Forty technology companies are looking for two million square feet of office space in San Francisco, most of it South of Market, according to a report by Colliers International.  Most concede that the technology sector has been the culprit for property appreciation in San Francisco. But have you considered why that is exactly?  The industry’s boom-and-bust cycles has given its players a robust ability to earn large sums of income, which has a correlation with affordability and home prices.  Specifically, economists and laymen alike recognize that one of the main drivers in home ownership is having the financial bandwidth and confidence in making such a large purchase, which the Tech industry clearly affords its workers given the compensation packages offered.    

The Bay has experienced an influx of new ‘Techies’ entering the work force for companies such as Twitter, Facebook and LinkedIn.  One can internalize this phenomenon by merely observing the surge in rents.  Specifically, the occupancy rate in the City rose six percent between 2010 and 2011, while the average cost of all rentals went up from $2,214 to $2,422, a 9.3% increase, according to RealFacts data. A 3.3% differential multiplied by the population of SF (approximately 809,000) is a total of nearly 26,700 people that are scrapping to find a place to live, per year.  Increased hiring at tech companies indicates confidence by both niche and conglomerate companies.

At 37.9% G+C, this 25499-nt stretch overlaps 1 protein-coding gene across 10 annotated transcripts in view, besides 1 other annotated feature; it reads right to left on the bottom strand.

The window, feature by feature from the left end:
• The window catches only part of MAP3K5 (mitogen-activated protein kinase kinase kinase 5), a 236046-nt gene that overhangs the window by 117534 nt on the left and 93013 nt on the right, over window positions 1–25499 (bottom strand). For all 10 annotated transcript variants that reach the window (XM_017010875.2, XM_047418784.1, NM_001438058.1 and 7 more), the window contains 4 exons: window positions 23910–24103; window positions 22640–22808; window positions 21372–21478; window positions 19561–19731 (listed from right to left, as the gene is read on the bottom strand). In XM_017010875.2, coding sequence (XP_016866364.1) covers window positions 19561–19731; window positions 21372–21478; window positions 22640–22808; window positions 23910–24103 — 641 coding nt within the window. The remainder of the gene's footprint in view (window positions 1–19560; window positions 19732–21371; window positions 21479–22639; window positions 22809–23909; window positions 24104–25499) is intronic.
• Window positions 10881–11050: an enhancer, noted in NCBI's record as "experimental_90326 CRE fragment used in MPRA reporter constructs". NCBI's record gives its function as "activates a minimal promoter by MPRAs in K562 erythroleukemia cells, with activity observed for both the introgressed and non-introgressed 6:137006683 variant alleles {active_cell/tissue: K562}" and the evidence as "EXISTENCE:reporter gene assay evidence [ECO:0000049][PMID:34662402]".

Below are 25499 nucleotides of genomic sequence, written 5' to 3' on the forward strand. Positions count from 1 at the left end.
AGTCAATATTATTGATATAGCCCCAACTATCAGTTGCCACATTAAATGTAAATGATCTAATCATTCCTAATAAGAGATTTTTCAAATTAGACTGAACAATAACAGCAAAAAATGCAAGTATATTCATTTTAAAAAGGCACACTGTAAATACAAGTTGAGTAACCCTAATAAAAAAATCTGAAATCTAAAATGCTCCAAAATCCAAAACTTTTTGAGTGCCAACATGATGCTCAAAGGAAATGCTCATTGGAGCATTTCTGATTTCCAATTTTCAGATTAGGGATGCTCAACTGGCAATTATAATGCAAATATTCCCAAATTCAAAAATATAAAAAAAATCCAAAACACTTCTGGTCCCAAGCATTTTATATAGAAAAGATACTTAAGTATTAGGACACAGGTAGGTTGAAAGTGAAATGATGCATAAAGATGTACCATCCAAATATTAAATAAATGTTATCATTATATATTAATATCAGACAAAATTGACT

With the Tech market heating-up again, and rents sky-rocketing – what are the implications for the prospects of out-right home ownership?  Historically, a swell in the rental market tends to spill over into a greater demand and thus increase in values for home ownership.  People vying for rentals quickly come to the realization that instead of ‘throwing money away’ via renting that it is better to make an investment in owning a piece of San Francisco real estate.  Real estate values are arguably at 2002 levels given the sales activity I am experiencing today; plus, interest rates are within a range not seen in the past 50 years. This is what I dub: the perfect storm for first time homebuyers and investors alike.  These sound indicators’ reminds me of an old adage, “It’s better to buy Bay Area real estate and wait, than to wait to buy Bay Area real estate” – this cannot be more true today. 

The takeaway: San Francisco remains and will continue to be the epicenter for the Tech Hub of the world.  Innovative people want to live here despite the concrete evidence that there is little remaining land to develop, (thus limited housing stock available) and in turn, continuous demand as evidenced by the data above.